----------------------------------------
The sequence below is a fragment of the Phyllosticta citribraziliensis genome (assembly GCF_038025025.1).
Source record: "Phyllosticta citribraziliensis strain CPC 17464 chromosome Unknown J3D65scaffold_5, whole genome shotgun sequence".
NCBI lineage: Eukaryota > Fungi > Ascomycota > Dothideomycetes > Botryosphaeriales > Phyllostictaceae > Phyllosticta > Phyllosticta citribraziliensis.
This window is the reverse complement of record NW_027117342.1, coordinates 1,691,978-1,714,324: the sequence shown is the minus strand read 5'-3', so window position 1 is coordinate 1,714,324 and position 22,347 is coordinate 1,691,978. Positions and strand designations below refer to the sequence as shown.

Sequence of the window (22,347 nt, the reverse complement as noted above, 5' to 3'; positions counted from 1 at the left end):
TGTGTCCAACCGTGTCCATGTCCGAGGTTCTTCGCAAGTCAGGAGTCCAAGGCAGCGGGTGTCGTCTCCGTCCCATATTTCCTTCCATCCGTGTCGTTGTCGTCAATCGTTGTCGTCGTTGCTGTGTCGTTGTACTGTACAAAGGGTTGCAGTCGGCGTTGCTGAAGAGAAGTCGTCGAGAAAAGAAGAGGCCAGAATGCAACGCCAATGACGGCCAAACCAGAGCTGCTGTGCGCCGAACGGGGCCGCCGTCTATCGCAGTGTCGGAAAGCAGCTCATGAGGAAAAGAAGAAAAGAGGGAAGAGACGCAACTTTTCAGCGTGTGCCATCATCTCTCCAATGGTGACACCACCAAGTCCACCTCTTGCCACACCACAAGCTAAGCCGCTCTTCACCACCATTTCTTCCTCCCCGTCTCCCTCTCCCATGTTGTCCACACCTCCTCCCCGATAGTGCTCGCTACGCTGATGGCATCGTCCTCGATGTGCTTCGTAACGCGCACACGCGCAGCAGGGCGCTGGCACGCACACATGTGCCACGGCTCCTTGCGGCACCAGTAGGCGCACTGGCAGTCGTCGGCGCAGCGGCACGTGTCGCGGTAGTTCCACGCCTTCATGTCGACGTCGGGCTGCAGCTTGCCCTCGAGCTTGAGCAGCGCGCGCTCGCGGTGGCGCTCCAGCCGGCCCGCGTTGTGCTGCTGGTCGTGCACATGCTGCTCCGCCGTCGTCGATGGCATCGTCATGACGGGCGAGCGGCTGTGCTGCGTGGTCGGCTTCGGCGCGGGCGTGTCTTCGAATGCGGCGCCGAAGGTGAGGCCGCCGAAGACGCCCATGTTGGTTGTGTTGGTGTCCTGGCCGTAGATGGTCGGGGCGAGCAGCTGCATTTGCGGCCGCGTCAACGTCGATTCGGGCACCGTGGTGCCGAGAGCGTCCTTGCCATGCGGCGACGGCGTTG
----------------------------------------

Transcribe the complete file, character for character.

The sequence below is a fragment of the Phyllosticta citribraziliensis genome (assembly GCF_038025025.1).
Source record: "Phyllosticta citribraziliensis strain CPC 17464 chromosome Unknown J3D65scaffold_5, whole genome shotgun sequence".
NCBI lineage: Eukaryota > Fungi > Ascomycota > Dothideomycetes > Botryosphaeriales > Phyllostictaceae > Phyllosticta > Phyllosticta citribraziliensis.
This window is the reverse complement of record NW_027117342.1, coordinates 1,691,978-1,714,324: the sequence shown is the minus strand read 5'-3', so window position 1 is coordinate 1,714,324 and position 22,347 is coordinate 1,691,978. Positions and strand designations below refer to the sequence as shown.

Sequence of the window (22,347 nt, the reverse complement as noted above, 5' to 3'; positions counted from 1 at the left end):
TGTGTCCAACCGTGTCCATGTCCGAGGTTCTTCGCAAGTCAGGAGTCCAAGGCAGCGGGTGTCGTCTCCGTCCCATATTTCCTTCCATCCGTGTCGTTGTCGTCAATCGTTGTCGTCGTTGCTGTGTCGTTGTACTGTACAAAGGGTTGCAGTCGGCGTTGCTGAAGAGAAGTCGTCGAGAAAAGAAGAGGCCAGAATGCAACGCCAATGACGGCCAAACCAGAGCTGCTGTGCGCCGAACGGGGCCGCCGTCTATCGCAGTGTCGGAAAGCAGCTCATGAGGAAAAGAAGAAAAGAGGGAAGAGACGCAACTTTTCAGCGTGTGCCATCATCTCTCCAATGGTGACACCACCAAGTCCACCTCTTGCCACACCACAAGCTAAGCCGCTCTTCACCACCATTTCTTCCTCCCCGTCTCCCTCTCCCATGTTGTCCACACCTCCTCCCCGATAGTGCTCGCTACGCTGATGGCATCGTCCTCGATGTGCTTCGTAACGCGCACACGCGCAGCAGGGCGCTGGCACGCACACATGTGCCACGGCTCCTTGCGGCACCAGTAGGCGCACTGGCAGTCGTCGGCGCAGCGGCACGTGTCGCGGTAGTTCCACGCCTTCATGTCGACGTCGGGCTGCAGCTTGCCCTCGAGCTTGAGCAGCGCGCGCTCGCGGTGGCGCTCCAGCCGGCCCGCGTTGTGCTGCTGGTCGTGCACATGCTGCTCCGCCGTCGTCGATGGCATCGTCATGACGGGCGAGCGGCTGTGCTGCGTGGTCGGCTTCGGCGCGGGCGTGTCTTCGAATGCGGCGCCGAAGGTGAGGCCGCCGAAGACGCCCATGTTGGTTGTGTTGGTGTCCTGGCCGTAGATGGTCGGGGCGAGCAGCTGCATTTGCGGCCGCGTCAACGTCGATTCGGGCACCGTGGTGCCGAGAGCGTCCTTGCCATGCGGCGACGGCGTTG